Choice is one thing the modern guitar market gives us in spades.
Or at least that’s the way it seems. Recently, looking for a dual-soapbar P-90-style guitar, we were surprised by the lack of new guitar choice. Even Gibson’s 2019 range packs just one dual-P-90 guitar, the SG Special. Reverend flies the flag, Epiphone, too, in the lower end, but looking for a more serious electric we’re all too soon into custom-shop level ‘historic’ or reissue cost-a-lot-territory.
Eastman’s hollow TV64 was one of our favourite guitars of 2018, and launched during that year was the SB56, a single solidbody model loaded with Lollar soapbars. Eastman’s vintage-aimed SB56 not only offers a period-accurate specification, but its new low-gloss ‘vintage nitro’ finish, paired with aged-looking hardware, creates quite the vintage-style piece that’s clearly inspired by the pre-humbucking Les Paul.
“Two coats of sealer are applied and then sanded flat in preparation for the matt nitrocellulose lacquer: our vintage nitro,” explains Eastman’s Pepijn’t Hart. “The vintage nitro is exactly the same as our gloss nitro but with the addition of a binding agent [this just means it loses a little transparency]. We feel this process provides the best combination of sound, durability, vintage finish lustre and feel.”
The guitar features dual-soapbar single coils, modelled after Gibson’s classic P-90, and made by a premier pickup winders: Jason Lollar. If you have a taste for vintage and don’t enjoy or want to pay the prices of Gibson old or new, then Eastman will be on your radar. All that we’ve seen and played has been nothing short of exceptional for the money. This SB56 is no different with a beautiful vintage-style build: one-piece mahogany neck and back, for example, a lovely big neck, extremely tidy fretwork, 17-degree headstock rake, an excellent setup and a near perfect weight. Add in that low-gloss finish and the aged hardware and you feel completely drawn in to its vintage-like vibe.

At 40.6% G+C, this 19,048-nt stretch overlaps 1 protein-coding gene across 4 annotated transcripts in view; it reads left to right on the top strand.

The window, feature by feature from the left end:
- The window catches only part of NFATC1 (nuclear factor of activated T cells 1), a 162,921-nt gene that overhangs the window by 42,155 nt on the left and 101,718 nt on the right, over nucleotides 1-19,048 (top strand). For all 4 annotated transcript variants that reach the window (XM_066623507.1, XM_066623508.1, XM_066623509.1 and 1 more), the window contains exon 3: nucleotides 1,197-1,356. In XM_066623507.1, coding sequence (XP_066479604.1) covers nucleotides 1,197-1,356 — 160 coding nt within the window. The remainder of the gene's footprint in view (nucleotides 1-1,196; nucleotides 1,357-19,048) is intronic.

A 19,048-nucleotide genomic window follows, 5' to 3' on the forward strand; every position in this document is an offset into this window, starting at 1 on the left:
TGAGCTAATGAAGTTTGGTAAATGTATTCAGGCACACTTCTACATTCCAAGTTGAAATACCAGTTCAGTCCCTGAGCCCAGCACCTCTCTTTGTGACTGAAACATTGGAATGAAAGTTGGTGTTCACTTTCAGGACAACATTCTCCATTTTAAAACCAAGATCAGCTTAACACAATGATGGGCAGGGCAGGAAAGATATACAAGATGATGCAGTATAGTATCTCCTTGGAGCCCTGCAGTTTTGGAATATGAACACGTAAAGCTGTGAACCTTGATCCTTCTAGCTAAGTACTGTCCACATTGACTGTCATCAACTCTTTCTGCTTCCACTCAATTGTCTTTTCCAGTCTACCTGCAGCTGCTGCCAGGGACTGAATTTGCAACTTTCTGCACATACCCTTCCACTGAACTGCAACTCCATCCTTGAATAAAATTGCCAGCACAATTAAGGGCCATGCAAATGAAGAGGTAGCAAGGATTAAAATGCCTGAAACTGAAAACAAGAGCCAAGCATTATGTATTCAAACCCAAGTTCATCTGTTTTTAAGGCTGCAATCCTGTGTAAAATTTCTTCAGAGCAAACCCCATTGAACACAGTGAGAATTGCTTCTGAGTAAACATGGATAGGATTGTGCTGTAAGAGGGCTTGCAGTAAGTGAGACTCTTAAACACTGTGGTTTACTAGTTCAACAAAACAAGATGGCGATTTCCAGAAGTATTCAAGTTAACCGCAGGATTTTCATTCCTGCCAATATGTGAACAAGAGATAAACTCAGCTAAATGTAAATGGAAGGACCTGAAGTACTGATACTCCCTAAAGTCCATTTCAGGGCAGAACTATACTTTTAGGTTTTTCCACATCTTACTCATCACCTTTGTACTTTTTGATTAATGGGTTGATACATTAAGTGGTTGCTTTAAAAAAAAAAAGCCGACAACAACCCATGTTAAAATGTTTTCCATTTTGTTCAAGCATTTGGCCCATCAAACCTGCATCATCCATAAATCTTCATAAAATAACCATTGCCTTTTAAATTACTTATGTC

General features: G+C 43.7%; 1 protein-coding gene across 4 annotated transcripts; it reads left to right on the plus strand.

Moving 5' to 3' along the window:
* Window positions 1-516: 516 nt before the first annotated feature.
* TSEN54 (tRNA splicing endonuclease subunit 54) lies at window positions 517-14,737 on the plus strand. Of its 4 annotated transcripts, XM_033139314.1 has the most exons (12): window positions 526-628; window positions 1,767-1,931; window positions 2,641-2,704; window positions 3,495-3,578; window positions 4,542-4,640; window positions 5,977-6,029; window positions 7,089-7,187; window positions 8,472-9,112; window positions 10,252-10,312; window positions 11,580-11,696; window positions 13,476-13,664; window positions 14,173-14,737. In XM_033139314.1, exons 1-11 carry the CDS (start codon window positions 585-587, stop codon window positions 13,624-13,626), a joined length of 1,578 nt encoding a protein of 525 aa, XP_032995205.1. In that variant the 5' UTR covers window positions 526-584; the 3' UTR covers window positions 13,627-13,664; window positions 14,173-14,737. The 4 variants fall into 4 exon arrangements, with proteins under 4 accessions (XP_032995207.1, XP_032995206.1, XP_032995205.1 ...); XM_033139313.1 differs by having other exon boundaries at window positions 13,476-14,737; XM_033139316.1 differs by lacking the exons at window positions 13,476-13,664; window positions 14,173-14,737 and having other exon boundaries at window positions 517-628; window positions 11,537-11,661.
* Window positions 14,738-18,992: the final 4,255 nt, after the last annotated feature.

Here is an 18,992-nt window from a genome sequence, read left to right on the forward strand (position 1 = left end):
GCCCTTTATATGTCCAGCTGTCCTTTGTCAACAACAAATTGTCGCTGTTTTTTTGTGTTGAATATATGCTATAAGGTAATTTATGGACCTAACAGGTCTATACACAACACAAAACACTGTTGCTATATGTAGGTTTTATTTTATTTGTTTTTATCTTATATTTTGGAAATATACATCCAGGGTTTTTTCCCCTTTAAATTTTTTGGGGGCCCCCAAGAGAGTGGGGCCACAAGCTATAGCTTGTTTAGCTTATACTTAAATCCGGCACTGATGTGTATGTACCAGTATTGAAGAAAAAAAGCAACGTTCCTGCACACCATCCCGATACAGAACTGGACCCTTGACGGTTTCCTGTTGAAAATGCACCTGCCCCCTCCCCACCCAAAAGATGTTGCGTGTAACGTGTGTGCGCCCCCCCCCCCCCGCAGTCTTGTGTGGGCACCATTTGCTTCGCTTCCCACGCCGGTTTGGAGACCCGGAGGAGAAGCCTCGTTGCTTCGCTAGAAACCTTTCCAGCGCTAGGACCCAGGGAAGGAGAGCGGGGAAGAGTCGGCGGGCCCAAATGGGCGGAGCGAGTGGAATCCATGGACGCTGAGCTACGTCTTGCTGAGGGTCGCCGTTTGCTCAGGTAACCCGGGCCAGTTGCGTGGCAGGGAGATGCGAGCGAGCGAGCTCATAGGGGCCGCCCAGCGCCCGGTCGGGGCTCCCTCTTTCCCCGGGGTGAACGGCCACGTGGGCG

With superb-feeling weight, there’s nothing remotely boat anchor about this build. The neck is intelligently done, too, falling into what most would feel is late-50s spec. The Eastman features a 22mm deep neck at the 1st, filling out to 24.5mm by the 12th). There is silky smooth fretwork - beautifully rounded with perfectly domed ends. Quite superb.
You could probably play this guitar for a considerable amount of hours and still find subtleties and shades that you hadn’t discovered before. The Eastman initially sounds a little polite and a little brighter at bridge compared with our reference ’57 Les Paul Jr and, with it, a little less punky. It’s a single-cut for those who like cleaner voicings, but they’re not sterile in the least. The neck pickup has a soupy fullness that doesn’t dominate and begins to work those volume and tones.
There are also a host of colours: pull the volume down and find the sweet spot on the tone above, which it thickens, below, it thins - this is just one example. Dial in a taut Marshall crunch and climb into a jumpsuit and Doc Martins and, oh dear, this writer might just have found his alter ego. Yet it recalls so much more from surprisingly jazz-like thrum: some snappy funk and sophisticated soul to nasally cocked-wah classic rock.
The Eastman is a straightforward drive and a hugely vintage-aimed piece that from its look, feel, playability and general vibe is simply superb. Price and value for money? Well, for a modern-quality production build, the Eastman sits perfectly when you consider the construction style, fine attention to detail and the quality parts.
So, Eastman’s name should already be on your map for all the right reasons: style, build quality, sound and price. Ticks all round. Oh, and long live the classic P-90; now into its seventh decade, it remains the bridge between the vastly more popular Fender-style single coil and those early PAF-style Gibson humbuckers. Every player needs at least one!